21.It is also true that no litigant has any vested right in the matter of procedural law but where the question is of change of forum it ceases to be a question of procedure only. The forum of appeal or proceedings is a vested right as opposed to pure procedure to be followed before a particular forum. The right becomes vested when the proceedings are initiated in the tribunal or the court of first instance and unless the legislature has by express words or by necessary implication clearly so indicated, that vested right will continue in spite of the change of jurisdiction of the different tribunals or forums.

22.This view of ours finds support in two decisions of the Gujarat High Court reported as CIT v. Royal Motor Car Co.';

CIT v. Balabhai & Co.2; a decision of the Patna High Court in CIT v. Ganga Dayal Sarju Prasad3; and a decision of the Punjab and Haryana High Court in CIT v. Raman Industries4.

Bombay, Calcutta and Madhya Pradesh High Courts have also taken the same 1 (1977) 107 ITR 753 (Guj) 2 (1980) 122 ITR 301 (Guj) 3 (1985) 155 ITR 618 (Pat) 4 (1980) 121 ITR 405 (P&H) 263 view. The Bombay High Court in the case reported as CIT v.

Deorao Shrawan Maundekar5 speaking through Bharucha, J. (as His Lordship then was) expressly dissented from the judgment under appeal before us and preferred to follow an earlier judgment of the Bombay High Court reported as CIT v. Rizumal Pherumal6. A Division Bench of the Calcutta High Court also took the same view in CIT v. Eastern Development Corpn.7 A Division Bench of the Madhya Pradesh High Court in CIT v. A.N. Tiwari8 followed the view of the Gujarat High Court and dissented from the judgment under appeal.

23.The Allahabad High Court in the case reported as CIT v. Om Sons9 however, followed the judgment under appeal and dissented from the view expressed by the Gujarat High Court.

The Allahabad High Court had taken the view that a court or tribunal deciding a matter must not only be possessed of jurisdiction initially but must also be clothed with the power to decide the matter when the final order is passed.

24.The Karnataka High Court in CIT v. M. Y. Chandragi10 took the same view as the Allahabad High Court and held that the question of jurisdiction will depend on the law prevailing as on the date when the penalty is imposed.

25.In Manujendra Dutt v. Pumedu Prosad Roy Chowdhury11 this Court considered the effect of the deletion of Section 29 of the Calcutta Thika Tenancy Act, 1949, by the Calcutta Thika Tenancy (Amendment) Act, 1953 in the context of the pending action. The suit for ejectment against a tenant was instituted in a civil court in 1947. In view of Section 29 of the Thika Tenancy Act, 1949, the suit was transferred to the Controller. During the pendency of the suit before the Controller, Section 29 was deleted by the amending Act. The question that arose was whether by deletion of Section 29 the jurisdiction of the Controller over a pending suit was taken away. It was held by this Court that the deletion of Section 29 did not deprive the Controller of his jurisdiction to try the suit pending before him on the date when the amending Act came into force. It was pointed out that though the amending Act did not contain the saving clause the savings contained in Section 8 of the Bengal General Clauses Act, 1899, corresponding to Section 6 of the Central Act, applied and the transfer of the suit having been lawfully made under Section 29 of the Act, its deletion by the amending Act, did not affect its previous operation or anything duly done thereunder. Similarly in Mohd. Idris v. Sat Narain12 the question was whether the Munsif who was trying a suit under the U.P. Agriculturists Relief Act ceased to have jurisdiction after the passing of the U.P.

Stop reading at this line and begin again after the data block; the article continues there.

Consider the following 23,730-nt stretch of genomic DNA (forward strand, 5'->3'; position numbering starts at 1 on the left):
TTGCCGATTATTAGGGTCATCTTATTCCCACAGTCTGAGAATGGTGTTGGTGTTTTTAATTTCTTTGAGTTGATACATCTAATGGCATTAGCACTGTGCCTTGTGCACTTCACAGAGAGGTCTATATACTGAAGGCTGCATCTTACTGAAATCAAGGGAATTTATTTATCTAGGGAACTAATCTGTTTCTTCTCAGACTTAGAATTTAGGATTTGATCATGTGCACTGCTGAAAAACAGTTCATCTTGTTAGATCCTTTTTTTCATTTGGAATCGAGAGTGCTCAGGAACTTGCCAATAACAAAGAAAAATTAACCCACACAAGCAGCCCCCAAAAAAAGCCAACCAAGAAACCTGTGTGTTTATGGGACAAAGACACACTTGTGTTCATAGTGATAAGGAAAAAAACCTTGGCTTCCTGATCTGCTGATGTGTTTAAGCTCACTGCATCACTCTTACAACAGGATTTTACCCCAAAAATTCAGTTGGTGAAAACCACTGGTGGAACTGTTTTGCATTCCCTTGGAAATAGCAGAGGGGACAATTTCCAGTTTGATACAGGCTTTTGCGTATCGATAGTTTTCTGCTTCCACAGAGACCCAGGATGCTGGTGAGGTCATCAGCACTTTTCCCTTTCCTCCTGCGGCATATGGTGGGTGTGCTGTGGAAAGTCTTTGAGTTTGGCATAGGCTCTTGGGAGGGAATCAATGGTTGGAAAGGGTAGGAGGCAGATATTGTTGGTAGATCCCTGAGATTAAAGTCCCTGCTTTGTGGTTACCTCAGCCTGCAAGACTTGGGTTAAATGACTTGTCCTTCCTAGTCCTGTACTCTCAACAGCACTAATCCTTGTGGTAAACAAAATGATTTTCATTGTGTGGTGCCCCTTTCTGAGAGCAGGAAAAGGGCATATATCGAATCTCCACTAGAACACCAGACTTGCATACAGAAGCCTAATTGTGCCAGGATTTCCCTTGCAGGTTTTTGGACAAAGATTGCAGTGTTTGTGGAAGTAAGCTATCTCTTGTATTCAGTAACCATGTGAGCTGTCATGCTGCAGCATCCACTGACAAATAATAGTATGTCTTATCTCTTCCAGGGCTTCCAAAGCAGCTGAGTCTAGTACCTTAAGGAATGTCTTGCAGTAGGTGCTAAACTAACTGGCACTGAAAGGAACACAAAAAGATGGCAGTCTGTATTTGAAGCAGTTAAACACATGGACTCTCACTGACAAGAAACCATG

Zamindari Abolition and Land Reforms (Amendment) Act, 1953, which conferred jurisdiction on the Assistant Collector.

This Court held that the jurisdiction of the Assistant Collector was itself created by the Abolition Act and as there was no provision in that Act that the pending cases were to stand transferred to the Assistant Collector for 5 (1988) 169 ITR 19 (Bom) 6 (1988) 169 ITR 25 (Bom) 7 (1982) 135 ITR 516 (Cal) 8 (1980) 124 ITR 680 (MP) 9 (1979) 116 ITR 215 (All) 10 (1981) 128 ITR 256 (Kar) 11 AIR 1967 SC 1419, 1421-1422 12 AIR 1966 SC 1499 264 disposal, the Munsif continued to have jurisdiction to try the suit. It was observed that the provisions for change- over of proceedings from one court to another are commonly found in a statute which takes away the jurisdiction of one court and confers it to the other in pending actions.

26.Surely the amending Act does not show that the pending proceedings before the court on reference abate.

27.We are thus of the considered view that the advisory opinion given by the High Court to the question referred to it was wrong and the answer should be in favour of the appellant and it is held that the Inspecting Assistant Commissioner to whom the case was referred prior to April 1, 1971 had jurisdiction to impose the penalty. The view expressed by the Allahabad High Court in CIT v. Om Sons9 and the Karnataka High Court in CIT v. M. Y Chandragi10 does not, therefore, lay down the correct law.

28.The result is that the appeals succeed and the order of the High Court dated December 5, 1975 is set aside.

However, in view of the difference of opinions of the different High Courts, the parties are left to bear their own costs of the present proceedings.